“Laphonza is one of the national talents of a generation,” Clegg said. “She's almost universally respected and trusted as somebody who is motivated by the right things, who has a moral compass and follows it.”
Butler lives in Los Angeles with her partner, Neneki Lee, and their 4-year old daughter, Nylah. It’s a long way from where she grew up — tiny Magnolia, Miss. — as the youngest of three children. Her father, a small-business owner, was hobbled by heart disease for much of her childhood and died when Butler was 16. During his illness and afterward, her mother was largely the household’s sole provider, working as a classroom aide, a home care provider, a security guard and a bookkeeper, among other things, to keep the family afloat.
In college at Jackson State University, Butler studied under civil rights organizers. Her dorm building still had bullet holes in its facade from a 1970 state police shooting that left two students dead.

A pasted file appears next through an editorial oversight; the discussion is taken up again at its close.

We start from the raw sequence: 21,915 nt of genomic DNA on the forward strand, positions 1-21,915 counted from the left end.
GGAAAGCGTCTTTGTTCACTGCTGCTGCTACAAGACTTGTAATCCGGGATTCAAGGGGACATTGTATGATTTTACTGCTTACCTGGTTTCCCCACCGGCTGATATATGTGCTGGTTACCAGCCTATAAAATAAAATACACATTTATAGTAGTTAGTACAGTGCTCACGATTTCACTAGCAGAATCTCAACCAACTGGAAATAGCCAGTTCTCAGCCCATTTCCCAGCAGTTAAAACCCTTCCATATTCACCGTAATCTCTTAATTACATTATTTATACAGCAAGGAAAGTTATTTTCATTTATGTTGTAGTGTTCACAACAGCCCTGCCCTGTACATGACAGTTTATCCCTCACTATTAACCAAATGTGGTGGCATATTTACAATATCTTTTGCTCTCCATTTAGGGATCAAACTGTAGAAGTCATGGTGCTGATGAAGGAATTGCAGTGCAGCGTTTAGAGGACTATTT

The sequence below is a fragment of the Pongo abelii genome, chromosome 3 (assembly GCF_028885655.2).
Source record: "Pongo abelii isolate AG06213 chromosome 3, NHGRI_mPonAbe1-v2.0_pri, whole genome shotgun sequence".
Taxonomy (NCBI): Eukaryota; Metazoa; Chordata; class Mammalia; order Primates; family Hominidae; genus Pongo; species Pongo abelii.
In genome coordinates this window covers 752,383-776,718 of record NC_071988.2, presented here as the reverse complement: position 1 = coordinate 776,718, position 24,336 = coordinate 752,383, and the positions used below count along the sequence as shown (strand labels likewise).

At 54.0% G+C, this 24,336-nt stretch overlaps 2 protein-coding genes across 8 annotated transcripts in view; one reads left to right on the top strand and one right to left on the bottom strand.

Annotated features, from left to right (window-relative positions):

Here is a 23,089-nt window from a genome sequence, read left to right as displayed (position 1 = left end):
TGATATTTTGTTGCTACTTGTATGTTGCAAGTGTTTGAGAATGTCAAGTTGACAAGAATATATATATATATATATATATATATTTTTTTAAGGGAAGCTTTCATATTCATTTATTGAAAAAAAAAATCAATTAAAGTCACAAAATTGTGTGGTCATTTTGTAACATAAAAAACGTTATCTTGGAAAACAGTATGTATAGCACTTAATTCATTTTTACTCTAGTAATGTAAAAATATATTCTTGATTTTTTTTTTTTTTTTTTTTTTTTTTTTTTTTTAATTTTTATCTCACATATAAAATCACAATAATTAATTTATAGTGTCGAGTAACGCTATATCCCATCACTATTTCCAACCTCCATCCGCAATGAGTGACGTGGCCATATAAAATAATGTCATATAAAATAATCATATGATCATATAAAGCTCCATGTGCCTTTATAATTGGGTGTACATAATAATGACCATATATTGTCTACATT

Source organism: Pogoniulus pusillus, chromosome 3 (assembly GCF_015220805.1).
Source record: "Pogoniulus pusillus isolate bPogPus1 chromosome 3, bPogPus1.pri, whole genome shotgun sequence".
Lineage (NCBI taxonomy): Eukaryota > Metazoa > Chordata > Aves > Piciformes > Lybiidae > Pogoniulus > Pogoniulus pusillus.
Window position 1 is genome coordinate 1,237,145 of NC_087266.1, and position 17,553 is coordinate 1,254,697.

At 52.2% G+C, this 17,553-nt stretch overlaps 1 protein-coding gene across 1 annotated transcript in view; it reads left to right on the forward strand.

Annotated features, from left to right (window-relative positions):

“That was my socialization for doing the right thing,” said Butler, 39.
She was a national organizer for SEIU before moving to California in 2009, after she asked the union’s leaders to let her lead a local representing home healthcare workers. The local, the biggest in Los Angeles, had been stung by controversy after a Times investigation detailed corrupt financial practices by its leaders.
The in-home care workers “remind me so much of my mom,” Butler said. “Their kids remind me so much of me.”
As leader of the home care workers local and in a four-year stint as president of SEIU California, Butler was in the mix for major policy initiatives, such as the efforts to raise the minimum wage to $15 in L.A. County, and then statewide.